The Court of Appeal last week was concerned with an application for permission to appeal in Teva UK Ltd v Boehringer Ingelheim Pharma GmbH & Co KG  EWCA Civ 1296.
CPR 52.3(6) provides for what seems to be a uniform and mandatory minimum standard for applications for permission to appeal:
“permission to appeal may be given only where—
(a) the court considers that the appeal would have a real prospect of success; or
(b) there is some other compelling reason for the appeal to be heard.”
However, the heading to paragraph 52.3.13 in the current edition of the White Book provides that “Permission to appeal may be granted more readily in patent cases”. The authority cited in support of this proposition is Pozzoli SPA v BDMO  EWCA Civ 588, in which Jacob LJ stated at para 10:
“I would add this about permission to appeal in patent cases generally. Unless the case is very clear and can be understood sufficiently readily in an hour or so, the better course is normally for permission to be granted by the trial judge. For, unlike the trial judge, the Court of Appeal judge(s) who have to decide whether permission should be granted (where the trial judge has refused it) will not be immersed in the technology and evidence in the same way as the trial judge. Faced with but an incomplete understanding and a plausible skeleton argument seeking permission, the Court of Appeal will generally be likely to grant permission, even if later it discerns that the case is indeed clear.”
The Court of Appeal, in the form of Mr Justice Floyd noted that there appear to be two components to this statement. The first is that in highly technical cases a trial judge ought to grant permission to appeal more readily. The second is that in such cases, the fact of technical complexity may make an appeal judge more ready to grant permission to appeal where the judge has refused it.
Boehringer Ingelheim’s application for permission to appeal related to a decision of Morgan J to revoke Patent EP 1 379 220, concerning capsules to be used in a dry powder inhaler for the purpose of delivering a drug to the lungs of a patient suffering from asthma. The purported invention was primarily concerned with the material from which the capsules are made. At first instance, the patent was held to be invalid on the grounds of obviousness, and the trial judge refused permission to appeal.
The Court of Appeal specifically asked for oral argument from both parties as to whether the practice reported in the White Book based on Pozzoli is correct. Counsel for both sides reported that whilst the practice in Pozzoli has never been disproved, it is not in fact applied by first instance patent judges.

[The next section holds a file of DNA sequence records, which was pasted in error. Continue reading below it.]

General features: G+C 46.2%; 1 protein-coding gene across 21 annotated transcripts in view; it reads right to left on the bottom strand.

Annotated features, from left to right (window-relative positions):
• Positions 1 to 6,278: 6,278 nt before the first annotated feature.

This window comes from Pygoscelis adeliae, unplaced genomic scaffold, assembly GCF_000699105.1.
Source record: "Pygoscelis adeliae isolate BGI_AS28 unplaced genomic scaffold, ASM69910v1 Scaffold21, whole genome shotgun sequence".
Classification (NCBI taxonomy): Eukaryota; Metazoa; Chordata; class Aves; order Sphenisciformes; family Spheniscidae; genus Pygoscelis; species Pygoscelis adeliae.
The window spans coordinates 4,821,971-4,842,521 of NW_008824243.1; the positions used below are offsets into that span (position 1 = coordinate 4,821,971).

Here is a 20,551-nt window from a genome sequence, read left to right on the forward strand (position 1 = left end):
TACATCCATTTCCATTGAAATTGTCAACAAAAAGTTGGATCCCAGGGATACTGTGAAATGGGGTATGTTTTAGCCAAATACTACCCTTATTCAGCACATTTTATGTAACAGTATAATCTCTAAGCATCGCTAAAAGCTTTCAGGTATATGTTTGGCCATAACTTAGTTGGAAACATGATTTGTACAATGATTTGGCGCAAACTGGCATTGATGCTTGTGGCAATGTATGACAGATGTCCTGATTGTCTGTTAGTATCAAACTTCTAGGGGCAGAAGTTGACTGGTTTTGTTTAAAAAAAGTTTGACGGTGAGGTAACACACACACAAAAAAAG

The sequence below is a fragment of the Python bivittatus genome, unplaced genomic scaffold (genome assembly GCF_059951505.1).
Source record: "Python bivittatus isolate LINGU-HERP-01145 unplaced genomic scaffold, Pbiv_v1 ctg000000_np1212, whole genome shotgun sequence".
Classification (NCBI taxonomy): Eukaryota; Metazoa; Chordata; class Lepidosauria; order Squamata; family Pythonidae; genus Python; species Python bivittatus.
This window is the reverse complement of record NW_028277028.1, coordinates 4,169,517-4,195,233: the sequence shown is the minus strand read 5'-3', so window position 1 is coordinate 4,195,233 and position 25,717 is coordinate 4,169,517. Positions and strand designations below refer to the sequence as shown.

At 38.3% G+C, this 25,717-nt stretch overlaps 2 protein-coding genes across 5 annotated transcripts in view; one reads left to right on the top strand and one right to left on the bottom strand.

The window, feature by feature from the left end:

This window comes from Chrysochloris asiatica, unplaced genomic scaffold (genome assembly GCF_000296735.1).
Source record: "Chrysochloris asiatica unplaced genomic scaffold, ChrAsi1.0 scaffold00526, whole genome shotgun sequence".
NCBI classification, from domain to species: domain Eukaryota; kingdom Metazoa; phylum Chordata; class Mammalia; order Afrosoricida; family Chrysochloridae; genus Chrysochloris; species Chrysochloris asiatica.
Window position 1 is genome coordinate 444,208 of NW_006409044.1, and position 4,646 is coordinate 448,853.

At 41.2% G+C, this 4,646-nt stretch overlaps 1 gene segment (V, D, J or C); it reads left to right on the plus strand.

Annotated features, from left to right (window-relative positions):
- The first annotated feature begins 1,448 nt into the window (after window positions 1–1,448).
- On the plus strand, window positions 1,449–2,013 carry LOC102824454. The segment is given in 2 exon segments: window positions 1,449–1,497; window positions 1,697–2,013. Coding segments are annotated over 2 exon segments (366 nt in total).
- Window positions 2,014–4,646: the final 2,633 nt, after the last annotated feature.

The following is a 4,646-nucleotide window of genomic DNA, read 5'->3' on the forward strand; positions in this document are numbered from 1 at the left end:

In his judgment, Lord Justice Floyd observed that the civil procedural rules have moved on since Pozzoli was decided. The new CPR 52.5 (which took effect on 3 October 2016) provides that the Court of Appeal will determine applications for permission to appeal on paper unless the judge considering the application on paper directs an oral hearing. The judge must direct an oral hearing where the “application cannot be fairly determined on paper without an oral hearing” (see CPR 52.5(2)). The new procedural rules enable the judge to direct the parties to focus on particular issues, and to direct the respondent to serve and file written submissions (see CPR 52.5 (4)(a) and (b)). Lord Justice Floyd observed that the Court of Appeal is now in a good position to obtain the assistance of the parties. “Under these rules, it would be wrong for a judge to give or refuse permission without being sure that there is, or is not, an arguable point, simply because of the technical or other complexity of the case. It would not be fair to do so. The procedural background is therefore different to that which faced this court in Pozzoli.” He continued: “the time has come to say that the technical complexity of the background is not a factor which trial judges should take into account in favour of granting permission to appeal. For that reason, there is no justification, in granting or refusing permission to appeal, for treating patent cases any differently to any other cases.” “In my judgment, the approach in Pozzoli should no longer be followed”.
The Court of Appeal was unimpressed with the application for permission noting that the applicant was illegitimately seeking to deconstruct the judge’s overall evaluative judgment on the issue of obviousness. Permission to appeal was refused.